WHAT ABOUT U.S.?
Los Angeles, CA
As I read Marc Cooper's "Pinochet and Us," I wonder if the title should not be "Pinochet and the the US." I clearly remember the CIA working hard to overthrow the democratically elected president Salvador Allende in the early 1970s. "Communists have taken over Chile and we must act", Nobel Prize recipient Henry Kissinger said at the time. Finally, on September 11, a military coup fell over Chile like a bloody storm, led by a general trained at La Escuela de las Américas in Panama and chosen by the Secretary of State himself.
After two decades, many memos were declassified. If Cooper read the memos in question, he would realize that Operation Condor was set up by the United States and that Kissinger himself went to Santiago to check out the job well done. The Nation is supposed to be a critical US publication, so I'd like to hear more truth from you.
Jersey City, NJ
Don't get me wrong. I am a strong supporter of The Nation and I am enjoying reading the books handed out three weeks ago at the New Democracy Workshop at NYU, but I have to point out something missing in Marc Cooper's article.
The word "Kissinger" is sorely missing. Another missing sentence is "bad Blair behavior." That is to say that any mention of Pinochet that omits his alleged creator and the guy who let him go is not reporting the whole picture.
This latest bit of near-jingoistic delusion is Marc Cooper's worst yet (and he's an "expert" on Chile, right?). Let's just address this concept of "open" and "closed" societies. Does it occur to Cooper that it was the United States who closed Chile down (remember Allende and the 1973 coup and Nixon and ITT and the PyL ?)? I find this blame-the-victim mentality deeply disingenuous and amnesiac. This latest piece of self-congratulation belongs somewhere alongside a Christopher Hitchens rant or a Thomas Friedman diatribe...not in The Nation.
Rio de Janeiro, Brazil
In September 1973 I was serving at the Brazilian embassy in Santiago and was able to witness all the horrible events in that country. Allende's sectarians were not exempt from criticism either. His left-wing militias also plundered small farmers in the nation's countryside and hinterland provinces. To coldly analyze those days in a more balanced way, both left- and right-wingers in Chile should stand trial for all their crimes, regardless of what ideas they may have defended as politically legitimate. Although an anarchist myself, I struggled in the guerrilla war in Brazil and was tortured by our political police. But I also suffered in a prison in Cuba in 1976, when I paid that nation a short cultural visit to attend a festival of Latin music. There, mistaken for a locally wanted dissident on account of my physical resemblance to him, I spent four months in a political prison in La Habana and I can assure you that Communist prisons are as barbaric as any prison in countries that had right-wing regimes.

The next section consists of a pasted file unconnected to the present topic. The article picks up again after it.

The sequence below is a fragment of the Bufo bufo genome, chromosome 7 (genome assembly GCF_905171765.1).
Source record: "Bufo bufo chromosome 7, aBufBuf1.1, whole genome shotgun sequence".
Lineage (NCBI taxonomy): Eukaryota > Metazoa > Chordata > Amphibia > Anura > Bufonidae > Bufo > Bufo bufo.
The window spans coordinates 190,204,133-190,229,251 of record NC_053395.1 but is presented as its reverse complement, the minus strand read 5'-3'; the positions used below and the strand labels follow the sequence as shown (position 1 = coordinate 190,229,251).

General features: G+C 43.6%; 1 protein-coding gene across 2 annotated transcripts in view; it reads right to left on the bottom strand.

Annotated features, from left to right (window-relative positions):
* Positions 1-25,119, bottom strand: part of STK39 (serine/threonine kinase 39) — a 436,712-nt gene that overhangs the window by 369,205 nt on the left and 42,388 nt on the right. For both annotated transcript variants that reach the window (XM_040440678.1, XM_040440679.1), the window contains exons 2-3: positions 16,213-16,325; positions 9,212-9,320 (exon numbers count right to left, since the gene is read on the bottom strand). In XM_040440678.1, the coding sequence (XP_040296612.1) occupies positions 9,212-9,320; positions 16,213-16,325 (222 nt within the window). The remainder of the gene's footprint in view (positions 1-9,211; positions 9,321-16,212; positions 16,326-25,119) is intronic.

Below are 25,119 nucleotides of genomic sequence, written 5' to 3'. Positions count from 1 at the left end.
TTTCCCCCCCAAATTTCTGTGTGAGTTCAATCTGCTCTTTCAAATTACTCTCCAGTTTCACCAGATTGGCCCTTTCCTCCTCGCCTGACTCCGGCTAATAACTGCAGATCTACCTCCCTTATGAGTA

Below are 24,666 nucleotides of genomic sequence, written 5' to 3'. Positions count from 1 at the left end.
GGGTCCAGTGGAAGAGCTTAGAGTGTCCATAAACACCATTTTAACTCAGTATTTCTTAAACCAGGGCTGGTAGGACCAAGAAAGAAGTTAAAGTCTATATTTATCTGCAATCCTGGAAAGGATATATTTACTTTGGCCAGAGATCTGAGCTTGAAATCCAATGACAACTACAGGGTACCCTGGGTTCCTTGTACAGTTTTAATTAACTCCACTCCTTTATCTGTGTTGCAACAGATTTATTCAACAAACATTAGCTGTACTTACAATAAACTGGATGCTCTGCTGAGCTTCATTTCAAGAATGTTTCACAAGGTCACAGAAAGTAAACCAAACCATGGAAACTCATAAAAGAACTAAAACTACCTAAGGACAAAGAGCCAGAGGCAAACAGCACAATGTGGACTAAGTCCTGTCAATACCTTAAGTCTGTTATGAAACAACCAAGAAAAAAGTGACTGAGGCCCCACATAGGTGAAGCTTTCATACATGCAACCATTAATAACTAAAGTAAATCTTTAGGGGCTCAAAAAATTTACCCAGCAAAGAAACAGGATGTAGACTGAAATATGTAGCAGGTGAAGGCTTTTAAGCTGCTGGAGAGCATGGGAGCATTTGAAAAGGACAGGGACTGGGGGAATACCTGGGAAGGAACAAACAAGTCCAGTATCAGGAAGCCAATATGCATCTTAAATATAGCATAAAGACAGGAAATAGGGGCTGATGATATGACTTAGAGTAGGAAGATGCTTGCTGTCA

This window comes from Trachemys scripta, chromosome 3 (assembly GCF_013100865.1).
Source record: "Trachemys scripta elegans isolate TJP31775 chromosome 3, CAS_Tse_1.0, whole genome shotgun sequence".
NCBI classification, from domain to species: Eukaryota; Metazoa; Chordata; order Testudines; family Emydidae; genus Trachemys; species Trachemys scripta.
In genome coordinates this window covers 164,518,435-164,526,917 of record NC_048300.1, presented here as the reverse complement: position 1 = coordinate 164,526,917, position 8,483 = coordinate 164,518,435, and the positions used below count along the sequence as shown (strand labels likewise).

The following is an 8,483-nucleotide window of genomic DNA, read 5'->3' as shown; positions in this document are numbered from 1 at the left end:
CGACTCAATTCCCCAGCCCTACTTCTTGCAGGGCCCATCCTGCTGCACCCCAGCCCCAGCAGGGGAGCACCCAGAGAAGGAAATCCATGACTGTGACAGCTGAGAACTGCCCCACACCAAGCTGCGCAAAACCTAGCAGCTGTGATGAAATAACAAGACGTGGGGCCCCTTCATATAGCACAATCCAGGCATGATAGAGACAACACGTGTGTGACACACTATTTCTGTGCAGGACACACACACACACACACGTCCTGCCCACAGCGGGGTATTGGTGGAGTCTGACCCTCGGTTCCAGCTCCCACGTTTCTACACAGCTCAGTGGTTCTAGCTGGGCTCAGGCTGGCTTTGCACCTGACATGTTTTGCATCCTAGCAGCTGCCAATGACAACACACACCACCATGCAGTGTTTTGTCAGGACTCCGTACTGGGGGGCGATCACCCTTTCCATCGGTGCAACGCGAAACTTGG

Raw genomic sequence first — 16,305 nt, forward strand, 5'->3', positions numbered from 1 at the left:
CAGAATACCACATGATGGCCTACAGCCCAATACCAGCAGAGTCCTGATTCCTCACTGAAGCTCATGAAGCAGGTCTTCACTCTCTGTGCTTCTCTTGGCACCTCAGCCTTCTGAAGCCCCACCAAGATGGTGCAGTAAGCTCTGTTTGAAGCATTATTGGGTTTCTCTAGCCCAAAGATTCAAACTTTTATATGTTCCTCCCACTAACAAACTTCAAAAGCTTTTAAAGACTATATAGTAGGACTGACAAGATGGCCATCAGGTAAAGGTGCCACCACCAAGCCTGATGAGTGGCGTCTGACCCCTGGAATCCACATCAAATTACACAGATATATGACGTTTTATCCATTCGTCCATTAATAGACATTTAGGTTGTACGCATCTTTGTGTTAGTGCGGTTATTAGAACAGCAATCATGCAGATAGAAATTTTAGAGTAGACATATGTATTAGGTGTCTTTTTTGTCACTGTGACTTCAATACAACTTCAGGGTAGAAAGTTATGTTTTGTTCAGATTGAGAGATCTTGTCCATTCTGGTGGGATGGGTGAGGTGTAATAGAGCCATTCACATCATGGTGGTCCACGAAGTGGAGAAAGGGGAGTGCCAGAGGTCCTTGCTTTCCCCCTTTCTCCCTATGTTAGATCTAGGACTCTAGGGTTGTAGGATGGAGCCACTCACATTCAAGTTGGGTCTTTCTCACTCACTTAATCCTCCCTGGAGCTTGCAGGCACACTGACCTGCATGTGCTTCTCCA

Pinochet must stand trial for whatever wrong he may have done to his regime's opponents. But Allende's radical sectarians must stand trial too, and for the same moral reasons.
Many of us will miss Matt Bivens and his outstanding "Daily Outrage" weblog. Thank you, Mr. Bivens, for having the courage to speak out against the heinous outrages perpetrated upon us by the corrupt Bush regime.
Over a year ago there were those who had the courage to challenge Bush (including those like Paul Krugman and even the conservative Pat Buchanan, whom I don't agree with on domestic issues but who must be admired for opposing the neocon warmongering in Iraq). The Nation can be proud to have sponsored Mr. Bivens.
Take care and let us know, Mr. Bivens, what you are up to. You will be missed.
I was sad to read Matt Bivens's farewell at the end of his last post. I've thought for a long time that he had one of the easiest jobs in journalism, coming up with a new outrage every day, but he did it so well! I will truly miss his work, and look forward to what he'll be doing in the future.
Just a comment on his last column: In the seventies I lived with a group of guys in Tucson who were all missile launchers in SAC, and they said that the majority of their compatriots intended to sabotage, or at least refuse to fire, if they ever got the order. They couldn't countenance the idea of the possibility of starting a nuclear war, and figured that if one was already launched we'd all be dead anyway.
Hard to say, of course, how they'd have actually acted in the event of an order to fire. But they sure had a lot of time to think about it sitting down there in the silo control rooms. Thank God we never had to find out.
Farewell for now, Matt. Best of luck with wherever life takes you. You will be missed by many.
E. Lansing, MI
I saw today that Matt Bivens will no longer be writing his online column. I am so disappointed to see him go. It seems odd to say that I enjoyed his grim news, but I valued it and his equally grim humor, though I have often thought how wearing it must be to so constantly have the sad state of our nation on one's mind. Thank you for your vigilance, Mr. Bivens.